Basel III – the framework of international banking regulations – is causing a drastic shift in how cash deposits are viewed by financial institutions. Combined with historically low interest rates and rising inflation, institutional clients and multi-family offices are being forced to rethink their approach to cash management.
The fallout from the financial crisis, which saw people queuing outside their banks to withdraw their hard-earned cash, has led to new regulations designed to prevent runs on banks in the future.
For investors, the decision of where to invest cash in order to maximise its value has been a difficult one over the past 10 years. The low interest rate environment has seen deposits yielding very little, if anything at all. Once inflation is taken into account, real yields on cash are negative.
Under Basel III, the environment for cash will be further affected by the way banks treat cash. There will be operating cash, which is used constantly, and non-operating cash, which is not needed on a day-to-day basis but is likely to be called upon in the event of a stress event.
It is the latter type of cash – typically used for short-term investments – that is coming under increasing pressure.
Cash as a valuable asset
Central to the Basel III framework is the liquidity coverage ratio (LCR), which is designed to ensure banks have enough assets readily available to withstand a stress event.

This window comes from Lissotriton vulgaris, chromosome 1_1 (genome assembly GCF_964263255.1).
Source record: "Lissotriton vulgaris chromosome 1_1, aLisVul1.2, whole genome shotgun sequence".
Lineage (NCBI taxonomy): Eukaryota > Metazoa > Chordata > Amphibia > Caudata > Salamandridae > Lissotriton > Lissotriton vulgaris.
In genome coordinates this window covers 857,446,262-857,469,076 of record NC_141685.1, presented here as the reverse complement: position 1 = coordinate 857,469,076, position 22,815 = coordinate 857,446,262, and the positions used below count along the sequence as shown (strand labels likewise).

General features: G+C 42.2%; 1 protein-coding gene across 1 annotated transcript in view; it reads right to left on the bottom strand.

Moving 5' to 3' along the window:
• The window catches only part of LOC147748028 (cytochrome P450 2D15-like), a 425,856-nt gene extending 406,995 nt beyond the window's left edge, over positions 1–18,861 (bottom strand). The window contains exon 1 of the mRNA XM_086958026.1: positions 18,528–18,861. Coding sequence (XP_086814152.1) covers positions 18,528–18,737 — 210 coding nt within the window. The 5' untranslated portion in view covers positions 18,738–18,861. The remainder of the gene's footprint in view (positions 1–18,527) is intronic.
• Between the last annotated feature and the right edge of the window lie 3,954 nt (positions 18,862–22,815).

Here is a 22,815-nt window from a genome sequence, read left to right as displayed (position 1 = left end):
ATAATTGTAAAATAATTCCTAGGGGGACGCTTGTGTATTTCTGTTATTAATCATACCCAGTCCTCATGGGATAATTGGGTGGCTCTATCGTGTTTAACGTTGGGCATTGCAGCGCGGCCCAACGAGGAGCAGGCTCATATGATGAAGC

It is this liquidity standard that will affect the value that banks place on certain types of deposits and, ultimately, the rate of return that banks offer on cash deposits.
Mark Fromage, a director in RBC Wealth Management International's Treasury team in Jersey, says banks treat deposits according to different client types.
“Banks are all required to segment client types and allocate a defined percentage of likely drawdown against each segment,” he says. “This links back to the immediate availability of cash to meet client repayments in the case of a stress event.”
For example, operating cash is valuable to the bank because it requires a smaller amount to be held in high-quality liquid assets (HQLA). Non-operating cash, on the other hand, depending on the type of client and the tenure of the deposit, could require the bank to cover it in its entirety. This is both limiting in terms of both usage by the bank and its ability to generate revenue from those deposits.
“Retail client deposits are more valuable to a bank because these clients act individually – making decisions on their own,” Fromage says.
“At the other end of the spectrum are investment managers that look after a number of different clients. If they are worried about a stress event and need to move money from banks, logically, the argument is that all of that managed cash will leave at the same time.”
Within this scenario, Fromage says, it is important to understand the role that the investment manager is playing. Is the investment manager playing the role of oversight, where they provide holistic advice but are not the absolute controller of the funds, or do they have absolute control and have full discretion over the cash? Fromage says that these are influencing factors with potentially different interest rate outcomes for the underlying client.
“As a bank you would give the latter a higher percentage of outflow expectation and, by default, you wouldn’t be able to use that money as effectively,” he says.
Basel III: Adapting to a new environment
While Basel III in its entirety is being implemented gradually – taking full effect in 2019 – banks have been adapting their behaviour to suit the new rules for some time.